Online Program

Mental and spiritual health as correlates of sleep quality

Tuesday, November 3, 2015

Adam Knowlden, CHES, MBA, MS, Ph.D., Department of Health Science, The University of Alabama, Tuscaloosa, AL
Manoj Sharma, MBBS, MCHES, Ph.D., Behavioral and Environmental Health, School of Public Health, Jackson State University and Walden University, Jackson, MS
Andy Harcrow, Department of Health Science, College of Human Environmental Sciences, University of Alabama, Tuscaloosa, AL
Maranda Burns, The University of Alabama, Tuscaloosa, AL
Background. Sleep quality is associated with less daytime sleepiness, enhanced sense of well-being, optimal psychological functioning, and overall better health. Psychological distress can impede sleep onset and can have a subsequent indirect effect on sleep quality. Spiritual health has been hypothesized to interact with mental health functions and may impact sleep quality. The purpose of this study was to measure and model spiritual and psychological predictors of sleep quality. Methods. Based on a power analysis, a cross-sectional sample of 300 adults was sampled to build a model that could detect statistical significance at the 0.05 level. Sleep quality was measured using the Pittsburgh Sleep Quality Index (PSQI). The PSQI is a standardized instrument used to assess sleep quality and sleep disturbances in adults. Mental distress was measured by the Kessler-6 Psychological Distress Scale (K-6). Respondents were grouped into categories of low, moderate, and severe mental distress using established cut-off points. Spirituality was measured using the Beliefs and Values Scale (BVS).  The BVS is a multidimensional scale that measures spiritual belief regardless of religious belief or practice. Results. Model goodness-of-fit was evaluated against a priori indices of Chi-square test (p > 0.05), goodness-of-fit index (> .90), normed fit index (> .90), and root mean square error of approximation (< 0.05). Significant paths were found for all direct path coefficients. Conclusions. The findings of this study demonstrate stress management and spiritual development may influence sleep quality. Integrative health interventions that target spiritual growth and stress may assist in improving sleep quality.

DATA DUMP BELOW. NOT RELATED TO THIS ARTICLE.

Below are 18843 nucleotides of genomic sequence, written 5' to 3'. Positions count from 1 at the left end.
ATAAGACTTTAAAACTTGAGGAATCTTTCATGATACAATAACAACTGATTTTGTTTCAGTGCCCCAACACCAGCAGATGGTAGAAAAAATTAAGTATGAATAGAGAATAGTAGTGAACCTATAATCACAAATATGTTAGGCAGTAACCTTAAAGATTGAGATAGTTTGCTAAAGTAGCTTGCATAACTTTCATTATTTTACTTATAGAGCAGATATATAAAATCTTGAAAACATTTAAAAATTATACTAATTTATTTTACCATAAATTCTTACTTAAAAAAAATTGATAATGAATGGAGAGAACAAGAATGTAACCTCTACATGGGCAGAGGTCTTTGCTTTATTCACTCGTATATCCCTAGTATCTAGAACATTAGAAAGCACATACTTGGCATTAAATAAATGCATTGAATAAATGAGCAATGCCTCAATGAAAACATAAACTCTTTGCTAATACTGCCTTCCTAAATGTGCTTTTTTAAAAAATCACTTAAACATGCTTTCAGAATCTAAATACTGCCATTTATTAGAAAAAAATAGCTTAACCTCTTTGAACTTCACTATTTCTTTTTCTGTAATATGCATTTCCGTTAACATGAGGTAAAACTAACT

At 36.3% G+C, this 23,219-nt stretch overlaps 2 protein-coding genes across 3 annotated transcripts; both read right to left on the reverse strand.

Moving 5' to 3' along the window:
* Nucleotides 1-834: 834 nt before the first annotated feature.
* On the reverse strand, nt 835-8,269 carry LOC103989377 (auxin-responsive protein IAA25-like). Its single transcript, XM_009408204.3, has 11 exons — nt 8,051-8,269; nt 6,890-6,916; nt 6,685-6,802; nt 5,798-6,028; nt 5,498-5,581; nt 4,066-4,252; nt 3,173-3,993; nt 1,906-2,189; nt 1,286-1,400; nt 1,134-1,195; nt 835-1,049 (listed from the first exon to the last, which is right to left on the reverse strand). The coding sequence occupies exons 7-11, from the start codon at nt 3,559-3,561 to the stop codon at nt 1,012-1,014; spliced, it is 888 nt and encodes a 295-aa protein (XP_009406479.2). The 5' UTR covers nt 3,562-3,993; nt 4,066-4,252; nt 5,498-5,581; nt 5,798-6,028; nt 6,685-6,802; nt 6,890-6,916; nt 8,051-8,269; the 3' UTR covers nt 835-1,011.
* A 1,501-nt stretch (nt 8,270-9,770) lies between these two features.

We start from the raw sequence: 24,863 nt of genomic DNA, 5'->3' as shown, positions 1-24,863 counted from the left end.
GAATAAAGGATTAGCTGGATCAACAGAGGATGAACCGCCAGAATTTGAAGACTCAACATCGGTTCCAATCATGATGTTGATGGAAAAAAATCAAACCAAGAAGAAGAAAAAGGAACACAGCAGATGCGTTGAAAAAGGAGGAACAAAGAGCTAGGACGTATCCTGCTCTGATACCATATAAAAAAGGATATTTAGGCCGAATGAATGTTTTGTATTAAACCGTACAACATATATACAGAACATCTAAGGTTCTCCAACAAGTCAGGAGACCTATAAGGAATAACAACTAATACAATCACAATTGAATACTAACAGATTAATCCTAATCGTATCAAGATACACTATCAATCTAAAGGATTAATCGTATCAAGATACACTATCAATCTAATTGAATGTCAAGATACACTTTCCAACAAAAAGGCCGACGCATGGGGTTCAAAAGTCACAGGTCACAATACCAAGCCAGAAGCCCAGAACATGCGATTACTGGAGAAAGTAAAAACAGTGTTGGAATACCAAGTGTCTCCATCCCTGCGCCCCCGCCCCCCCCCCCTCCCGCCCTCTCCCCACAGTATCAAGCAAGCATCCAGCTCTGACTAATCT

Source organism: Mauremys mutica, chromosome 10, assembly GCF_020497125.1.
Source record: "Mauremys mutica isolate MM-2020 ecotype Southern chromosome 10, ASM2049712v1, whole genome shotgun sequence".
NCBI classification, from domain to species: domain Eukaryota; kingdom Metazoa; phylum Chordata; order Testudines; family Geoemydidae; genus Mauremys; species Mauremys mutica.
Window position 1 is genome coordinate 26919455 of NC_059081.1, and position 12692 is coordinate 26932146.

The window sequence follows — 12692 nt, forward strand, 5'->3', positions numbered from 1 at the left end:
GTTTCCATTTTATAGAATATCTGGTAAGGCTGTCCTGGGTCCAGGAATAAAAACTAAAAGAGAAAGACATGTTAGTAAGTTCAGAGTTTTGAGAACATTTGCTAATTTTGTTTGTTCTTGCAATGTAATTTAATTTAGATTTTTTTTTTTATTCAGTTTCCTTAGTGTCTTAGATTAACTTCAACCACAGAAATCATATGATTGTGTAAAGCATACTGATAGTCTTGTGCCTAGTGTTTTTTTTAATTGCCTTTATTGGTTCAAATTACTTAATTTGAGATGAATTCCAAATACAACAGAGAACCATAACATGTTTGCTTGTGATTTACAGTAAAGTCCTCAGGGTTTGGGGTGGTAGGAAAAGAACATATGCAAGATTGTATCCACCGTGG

Learning Areas:

Assessment of individual and community needs for health education
Implementation of health education strategies, interventions and programs
Program planning
Public health or related education
Public health or related research
Social and behavioral sciences

Learning Objectives:
Discuss the health relationship between spirituality, mental distress, and sleep quality. Describe the process of developing an instrument that incorporates constructs of spirituality and psychological distress for predicting sleep quality. Evaluate a mental and spiritual health-based intervention designed to improve sleep quality.

Keyword(s): Stress, Mental Health

Presenting author's disclosure statement:

Qualified on the content I am responsible for because: I have worked with Dr. Knolwden on this paper and I have been involved in research on this subject for many years.
Any relevant financial relationships? No

I agree to comply with the American Public Health Association Conflict of Interest and Commercial Support Guidelines, and to disclose to the participants any off-label or experimental uses of a commercial product or service discussed in my presentation.